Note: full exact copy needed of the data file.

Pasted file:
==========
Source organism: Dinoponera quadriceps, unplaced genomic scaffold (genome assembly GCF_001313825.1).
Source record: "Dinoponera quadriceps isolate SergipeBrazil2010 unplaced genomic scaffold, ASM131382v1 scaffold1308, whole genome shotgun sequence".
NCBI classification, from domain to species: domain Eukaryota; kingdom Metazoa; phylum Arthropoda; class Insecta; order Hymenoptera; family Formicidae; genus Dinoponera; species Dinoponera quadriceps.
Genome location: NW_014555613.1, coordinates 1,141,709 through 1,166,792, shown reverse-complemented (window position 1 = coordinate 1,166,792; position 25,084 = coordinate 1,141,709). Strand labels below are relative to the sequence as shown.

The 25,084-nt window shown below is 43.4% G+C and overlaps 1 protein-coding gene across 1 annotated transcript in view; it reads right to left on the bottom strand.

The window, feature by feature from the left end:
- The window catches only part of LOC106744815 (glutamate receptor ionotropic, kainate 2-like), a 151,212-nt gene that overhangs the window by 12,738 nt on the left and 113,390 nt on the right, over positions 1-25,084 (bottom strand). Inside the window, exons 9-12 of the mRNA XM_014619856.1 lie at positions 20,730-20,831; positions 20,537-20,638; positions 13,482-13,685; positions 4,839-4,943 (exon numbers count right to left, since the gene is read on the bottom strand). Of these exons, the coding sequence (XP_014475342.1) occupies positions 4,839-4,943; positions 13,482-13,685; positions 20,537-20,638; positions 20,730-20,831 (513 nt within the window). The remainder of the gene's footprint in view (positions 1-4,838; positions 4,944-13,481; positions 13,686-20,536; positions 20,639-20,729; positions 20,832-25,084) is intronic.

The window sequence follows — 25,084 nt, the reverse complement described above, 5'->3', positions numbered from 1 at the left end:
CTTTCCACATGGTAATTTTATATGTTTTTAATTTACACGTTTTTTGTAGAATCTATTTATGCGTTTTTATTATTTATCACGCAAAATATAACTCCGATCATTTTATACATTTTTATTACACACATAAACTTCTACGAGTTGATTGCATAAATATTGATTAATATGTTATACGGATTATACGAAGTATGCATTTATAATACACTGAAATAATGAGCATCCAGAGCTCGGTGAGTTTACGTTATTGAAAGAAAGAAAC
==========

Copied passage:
Source organism: Dinoponera quadriceps, unplaced genomic scaffold (genome assembly GCF_001313825.1).
Source record: "Dinoponera quadriceps isolate SergipeBrazil2010 unplaced genomic scaffold, ASM131382v1 scaffold1308, whole genome shotgun sequence".
NCBI classification, from domain to species: domain Eukaryota; kingdom Metazoa; phylum Arthropoda; class Insecta; order Hymenoptera; family Formicidae; genus Dinoponera; species Dinoponera quadriceps.
Genome location: NW_014555613.1, coordinates 1,141,709 through 1,166,792, shown reverse-complemented (window position 1 = coordinate 1,166,792; position 25,084 = coordinate 1,141,709). Strand labels below are relative to the sequence as shown.

The 25,084-nt window shown below is 43.4% G+C and overlaps 1 protein-coding gene across 1 annotated transcript in view; it reads right to left on the bottom strand.

The window, feature by feature from the left end:
- The window catches only part of LOC106744815 (glutamate receptor ionotropic, kainate 2-like), a 151,212-nt gene that overhangs the window by 12,738 nt on the left and 113,390 nt on the right, over positions 1-25,084 (bottom strand). Inside the window, exons 9-12 of the mRNA XM_014619856.1 lie at positions 20,730-20,831; positions 20,537-20,638; positions 13,482-13,685; positions 4,839-4,943 (exon numbers count right to left, since the gene is read on the bottom strand). Of these exons, the coding sequence (XP_014475342.1) occupies positions 4,839-4,943; positions 13,482-13,685; positions 20,537-20,638; positions 20,730-20,831 (513 nt within the window). The remainder of the gene's footprint in view (positions 1-4,838; positions 4,944-13,481; positions 13,686-20,536; positions 20,639-20,729; positions 20,832-25,084) is intronic.

The window sequence follows — 25,084 nt, the reverse complement described above, 5'->3', positions numbered from 1 at the left end:
CTTTCCACATGGTAATTTTATATGTTTTTAATTTACACGTTTTTTGTAGAATCTATTTATGCGTTTTTATTATTTATCACGCAAAATATAACTCCGATCATTTTATACATTTTTATTACACACATAAACTTCTACGAGTTGATTGCATAAATATTGATTAATATGTTATACGGATTATACGAAGTATGCATTTATAATACACTGAAATAATGAGCATCCAGAGCTCGGTGAGTTTACGTTATTGAAAGAAAGAAAC